From the manufacturers’ point of view, the show was probably hit or miss (if they attended at all) and it all depended on if the right employee caught the right reporter (or buyer) at the right time. If you want an example of this, look at our Panasonic coverage from this years CES compared to last years. Last year we had 5 articles – this year there was 2 and one was about a plasma you’ll never own or probably even see. Why? Last year I had someone that wanted to show me everything, this year I couldn’t have bribed someone to tell me anything. We had no idea what was new. Who’s loss? All of ours really but mostly Panasonic’s.
I’ll know that good employees are hard to find but there should be a couple of rules at these booths:
- No pointing at a product from across the booth
- No saying “I think…” You either know or you get someone that does.
- Do NOT attend a show without some sort of marketing material. Everyone wants it because they are going to see tens or hundreds of products over the next few days. They need a way to remember yours.
- You’re not serious about coverage if you haven’t put together a press kit. If you’ve printed something out, you could have burned it to a disc or USB key. Do it. Don’t argue about it. Just do it.
- People with press badges should be approached ASAP and talked to. If a Press person walks into your booth, you stare at him for a few seconds without approaching, and he walks out, you just missed the opportunity to have your product broadcasted to a readership of 1 million a month. Cause it was me. And I’m not waiting.
- Flash-based press kits will earn you nothing but wrath and contempt. And I mean it.
You may think I sound harsh and snobby but I’m really not. I’m just very, very busy. CES (and CEDIA for that matter) is a HUGE show. I’ve got tons of ground to cover and not a lot of time to do it. I want to give everyone coverage but if I stand around and have to wait for 20-40-60 minutes on one person at one booth, I’ve just missed 5-10 different manufacturers (with 1-5 products a piece) that I won’t have time to cover. It’s a triage situation. If I see a product that is super hot but no one will help me, I’ll try to cover it anyhow or to come back later. But if you are just one in the slew of manufacturers that added a 2 to the end of last year’s models and beveled the edges just a bit more, then it really isn’t worth my time.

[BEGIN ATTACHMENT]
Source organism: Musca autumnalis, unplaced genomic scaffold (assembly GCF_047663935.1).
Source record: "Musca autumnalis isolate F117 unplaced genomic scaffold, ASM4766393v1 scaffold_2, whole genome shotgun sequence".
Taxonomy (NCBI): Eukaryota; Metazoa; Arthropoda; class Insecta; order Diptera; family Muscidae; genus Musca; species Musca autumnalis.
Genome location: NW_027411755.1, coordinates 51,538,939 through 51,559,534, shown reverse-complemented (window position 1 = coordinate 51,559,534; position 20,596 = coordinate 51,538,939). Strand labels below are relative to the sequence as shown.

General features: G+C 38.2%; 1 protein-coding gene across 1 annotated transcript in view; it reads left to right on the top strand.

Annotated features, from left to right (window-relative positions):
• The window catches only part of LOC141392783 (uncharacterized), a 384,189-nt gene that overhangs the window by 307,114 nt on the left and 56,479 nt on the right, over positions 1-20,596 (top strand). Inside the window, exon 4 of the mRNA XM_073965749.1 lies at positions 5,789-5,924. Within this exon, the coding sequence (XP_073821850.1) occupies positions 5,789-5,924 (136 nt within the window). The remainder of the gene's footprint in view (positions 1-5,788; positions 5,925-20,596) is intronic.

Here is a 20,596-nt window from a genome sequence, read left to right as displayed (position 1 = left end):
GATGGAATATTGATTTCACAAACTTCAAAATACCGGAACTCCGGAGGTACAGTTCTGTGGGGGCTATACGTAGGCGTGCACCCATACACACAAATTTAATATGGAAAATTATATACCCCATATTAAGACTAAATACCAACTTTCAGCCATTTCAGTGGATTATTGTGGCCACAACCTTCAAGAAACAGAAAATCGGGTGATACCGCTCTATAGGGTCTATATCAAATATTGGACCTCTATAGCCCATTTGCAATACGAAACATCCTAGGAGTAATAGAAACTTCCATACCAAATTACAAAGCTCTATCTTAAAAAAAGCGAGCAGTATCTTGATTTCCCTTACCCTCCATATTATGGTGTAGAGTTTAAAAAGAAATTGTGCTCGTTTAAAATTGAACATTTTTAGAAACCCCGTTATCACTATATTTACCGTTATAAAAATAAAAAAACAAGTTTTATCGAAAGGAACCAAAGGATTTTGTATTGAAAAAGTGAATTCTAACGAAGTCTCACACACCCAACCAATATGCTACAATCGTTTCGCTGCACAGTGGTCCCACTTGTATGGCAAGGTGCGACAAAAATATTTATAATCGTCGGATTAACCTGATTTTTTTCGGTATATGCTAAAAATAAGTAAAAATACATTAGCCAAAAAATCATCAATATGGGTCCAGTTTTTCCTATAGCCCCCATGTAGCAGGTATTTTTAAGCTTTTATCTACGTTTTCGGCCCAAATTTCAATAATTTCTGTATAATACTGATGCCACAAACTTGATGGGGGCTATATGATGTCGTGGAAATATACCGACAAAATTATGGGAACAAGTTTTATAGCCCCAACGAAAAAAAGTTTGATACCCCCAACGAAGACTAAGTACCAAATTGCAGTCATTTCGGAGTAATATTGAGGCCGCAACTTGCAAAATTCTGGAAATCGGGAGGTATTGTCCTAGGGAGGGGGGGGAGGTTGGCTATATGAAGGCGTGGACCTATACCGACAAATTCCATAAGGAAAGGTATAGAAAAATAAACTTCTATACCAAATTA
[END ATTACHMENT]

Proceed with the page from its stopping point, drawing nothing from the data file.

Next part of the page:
From the standpoint of products, I wasn’t super impressed this year. The Ultra High Def displays were cool but impractical. Hitachi is the only one actually shipping a super slim flat panel and the rest were just “tech demos” which is code for “you might see this in the future… maybe… if you’re rich.” There wasn’t a large number of speakers to even see (at least on the main floor). My feeling is, however, that next year (for sure by CES but maybe by CEDIA) we’ll see some really exciting HD streaming and HDMI news. I’m hoping for more boxes like AppleTV and some sort of consumer version of the HDMI over anything but HDMI. Something self-contained. I’m also excited about the future of Blu-ray as I expect HD DVD to fade away. Will prices on players really drop? Will movies start to fall more in line with DVD prices? What will happen with those Profile 1.0 and 1.1 players as the 2.0 (BD-Live) players come to market? Will content really change or not? We’ll see.